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If the training set was unbalanced the chances are the model will be biased. But if the data distribution in the test set is the same distribution as the train set, this kind of bias is not going to affect validation accuracy. But my question is if this is the right thing to do? It's not cheating? What if we want to use the model for commercial business that we have no idea how the distribution of data would be? In this case, what is the right thing to do?

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If the training set was unbalanced the chances are the model will be biased.

Not really. Depending on the loss function you use. Also, note that for data to be unbalanced at least it has to be in a proportion of 1/100.

The rest of the questions:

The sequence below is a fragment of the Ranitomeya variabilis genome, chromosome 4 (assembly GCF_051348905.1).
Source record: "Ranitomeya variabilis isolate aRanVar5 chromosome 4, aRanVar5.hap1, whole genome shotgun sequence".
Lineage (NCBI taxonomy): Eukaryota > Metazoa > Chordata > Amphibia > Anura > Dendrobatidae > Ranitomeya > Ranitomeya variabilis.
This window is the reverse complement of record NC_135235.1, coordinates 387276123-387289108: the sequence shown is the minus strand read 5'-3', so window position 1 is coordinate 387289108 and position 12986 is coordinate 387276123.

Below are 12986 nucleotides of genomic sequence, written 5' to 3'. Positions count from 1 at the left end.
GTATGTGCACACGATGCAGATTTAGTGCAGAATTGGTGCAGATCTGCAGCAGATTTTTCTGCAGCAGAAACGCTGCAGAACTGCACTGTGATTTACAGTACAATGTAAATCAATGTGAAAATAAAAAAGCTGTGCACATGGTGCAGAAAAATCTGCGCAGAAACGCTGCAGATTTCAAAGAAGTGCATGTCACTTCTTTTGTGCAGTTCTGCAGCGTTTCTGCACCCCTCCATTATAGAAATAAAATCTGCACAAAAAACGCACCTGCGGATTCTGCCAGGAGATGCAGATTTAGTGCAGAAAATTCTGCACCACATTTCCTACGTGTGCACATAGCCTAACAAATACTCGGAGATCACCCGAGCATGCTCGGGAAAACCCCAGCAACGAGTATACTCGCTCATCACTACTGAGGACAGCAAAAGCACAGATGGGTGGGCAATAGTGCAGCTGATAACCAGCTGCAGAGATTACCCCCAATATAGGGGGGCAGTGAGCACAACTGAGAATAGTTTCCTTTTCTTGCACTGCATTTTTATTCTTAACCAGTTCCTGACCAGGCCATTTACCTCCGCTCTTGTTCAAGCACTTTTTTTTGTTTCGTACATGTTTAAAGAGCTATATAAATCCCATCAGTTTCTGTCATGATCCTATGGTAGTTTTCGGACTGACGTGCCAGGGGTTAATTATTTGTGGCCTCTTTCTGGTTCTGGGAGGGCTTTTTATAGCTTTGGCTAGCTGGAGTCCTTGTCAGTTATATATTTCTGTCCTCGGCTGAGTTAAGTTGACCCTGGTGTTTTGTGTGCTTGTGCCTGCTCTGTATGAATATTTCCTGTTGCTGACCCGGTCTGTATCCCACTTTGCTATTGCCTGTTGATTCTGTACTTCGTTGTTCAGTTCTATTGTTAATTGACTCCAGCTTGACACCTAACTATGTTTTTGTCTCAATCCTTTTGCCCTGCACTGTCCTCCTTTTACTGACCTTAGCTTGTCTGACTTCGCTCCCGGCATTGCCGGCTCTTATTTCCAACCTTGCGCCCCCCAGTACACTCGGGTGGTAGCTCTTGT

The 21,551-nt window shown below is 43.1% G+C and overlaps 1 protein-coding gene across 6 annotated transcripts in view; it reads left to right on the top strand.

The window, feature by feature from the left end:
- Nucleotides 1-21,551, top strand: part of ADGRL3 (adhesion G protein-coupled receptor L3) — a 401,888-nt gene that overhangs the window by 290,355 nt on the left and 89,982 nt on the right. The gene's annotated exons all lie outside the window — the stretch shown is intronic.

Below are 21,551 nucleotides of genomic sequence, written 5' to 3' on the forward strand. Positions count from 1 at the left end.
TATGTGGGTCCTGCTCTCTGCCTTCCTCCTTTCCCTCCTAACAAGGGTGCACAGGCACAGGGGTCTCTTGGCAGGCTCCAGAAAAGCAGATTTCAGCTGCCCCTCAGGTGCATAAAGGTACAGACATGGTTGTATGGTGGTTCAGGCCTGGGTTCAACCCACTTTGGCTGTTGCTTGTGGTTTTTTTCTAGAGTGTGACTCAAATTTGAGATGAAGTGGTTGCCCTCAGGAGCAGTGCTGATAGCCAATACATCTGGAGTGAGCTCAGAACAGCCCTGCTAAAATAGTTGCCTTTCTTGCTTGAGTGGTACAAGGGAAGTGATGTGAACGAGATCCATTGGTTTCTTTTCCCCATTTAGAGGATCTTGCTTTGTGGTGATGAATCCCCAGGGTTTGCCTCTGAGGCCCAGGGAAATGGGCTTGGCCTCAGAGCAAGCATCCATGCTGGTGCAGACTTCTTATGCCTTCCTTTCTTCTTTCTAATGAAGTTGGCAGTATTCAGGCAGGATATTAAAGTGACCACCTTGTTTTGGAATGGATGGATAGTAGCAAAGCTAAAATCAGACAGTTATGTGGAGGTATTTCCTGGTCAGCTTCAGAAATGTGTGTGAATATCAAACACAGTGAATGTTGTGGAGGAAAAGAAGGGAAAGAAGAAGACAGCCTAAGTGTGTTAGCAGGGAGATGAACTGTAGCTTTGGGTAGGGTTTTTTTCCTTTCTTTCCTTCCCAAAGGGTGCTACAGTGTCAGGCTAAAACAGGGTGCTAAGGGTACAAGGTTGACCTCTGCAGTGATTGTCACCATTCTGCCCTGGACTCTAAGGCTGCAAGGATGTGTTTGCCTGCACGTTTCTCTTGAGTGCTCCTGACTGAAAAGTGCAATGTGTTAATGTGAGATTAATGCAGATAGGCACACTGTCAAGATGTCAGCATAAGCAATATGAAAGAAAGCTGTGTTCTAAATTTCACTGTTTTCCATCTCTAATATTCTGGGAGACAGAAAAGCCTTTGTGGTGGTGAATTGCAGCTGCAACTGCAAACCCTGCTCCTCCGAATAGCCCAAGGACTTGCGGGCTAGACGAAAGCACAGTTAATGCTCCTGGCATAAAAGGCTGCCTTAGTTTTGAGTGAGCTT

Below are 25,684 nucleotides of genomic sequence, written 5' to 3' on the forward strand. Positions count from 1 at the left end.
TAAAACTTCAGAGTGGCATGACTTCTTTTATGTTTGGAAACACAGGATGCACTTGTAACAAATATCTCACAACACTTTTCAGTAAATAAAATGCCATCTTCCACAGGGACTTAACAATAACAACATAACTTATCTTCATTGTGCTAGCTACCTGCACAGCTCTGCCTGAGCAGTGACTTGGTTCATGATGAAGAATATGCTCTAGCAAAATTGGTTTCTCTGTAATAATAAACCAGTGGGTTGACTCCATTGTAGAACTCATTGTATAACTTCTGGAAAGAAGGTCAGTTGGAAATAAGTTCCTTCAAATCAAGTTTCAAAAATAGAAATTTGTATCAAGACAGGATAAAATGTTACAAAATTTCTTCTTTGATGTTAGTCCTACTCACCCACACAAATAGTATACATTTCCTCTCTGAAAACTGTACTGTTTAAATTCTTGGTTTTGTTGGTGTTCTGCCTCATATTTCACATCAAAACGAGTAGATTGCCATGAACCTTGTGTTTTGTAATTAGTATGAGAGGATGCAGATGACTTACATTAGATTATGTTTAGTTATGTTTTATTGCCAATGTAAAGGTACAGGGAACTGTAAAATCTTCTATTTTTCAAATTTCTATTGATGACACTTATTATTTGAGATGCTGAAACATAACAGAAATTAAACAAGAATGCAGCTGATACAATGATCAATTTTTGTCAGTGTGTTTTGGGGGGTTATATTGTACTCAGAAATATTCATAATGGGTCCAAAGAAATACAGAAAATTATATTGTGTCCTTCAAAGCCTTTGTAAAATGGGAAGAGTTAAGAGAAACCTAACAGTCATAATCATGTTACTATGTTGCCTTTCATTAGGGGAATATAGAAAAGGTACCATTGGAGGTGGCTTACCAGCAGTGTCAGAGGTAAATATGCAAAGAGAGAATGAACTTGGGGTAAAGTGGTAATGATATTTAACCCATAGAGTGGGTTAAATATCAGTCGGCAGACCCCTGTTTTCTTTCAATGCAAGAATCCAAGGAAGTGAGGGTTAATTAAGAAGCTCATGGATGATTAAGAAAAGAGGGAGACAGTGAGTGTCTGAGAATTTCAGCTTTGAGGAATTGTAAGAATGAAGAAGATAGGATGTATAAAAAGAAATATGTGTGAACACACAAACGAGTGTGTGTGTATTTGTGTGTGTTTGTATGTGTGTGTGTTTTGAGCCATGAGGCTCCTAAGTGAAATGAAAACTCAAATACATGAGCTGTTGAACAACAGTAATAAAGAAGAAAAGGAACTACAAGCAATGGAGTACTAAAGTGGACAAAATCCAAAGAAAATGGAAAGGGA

ML is based on the hypothesis that train and test look alike. Oversampling methods can help in training time, still in validation and test, you should not use the oversample and validate with the real data.

Use your evaluation metrics on the real test, with test distribution and don't oversample there.

we want to use the model for commercial business that we have no idea how the distribution of data would be?

If you have no idea of how the distribution will be you have a problem. The hypothesis that people make is that the future distribution resembles something of the current real distribution (last week,last month, one year ago....)

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  • $\begingroup$ How loss function that I use affect the bias? $\endgroup$ Dec 9 '20 at 9:05
  • $\begingroup$ Depends on the algorithm, its different for DL, decision tree, linear model.... But first step is using the right performance metric towardsdatascience.com/… $\endgroup$ Dec 9 '20 at 9:27

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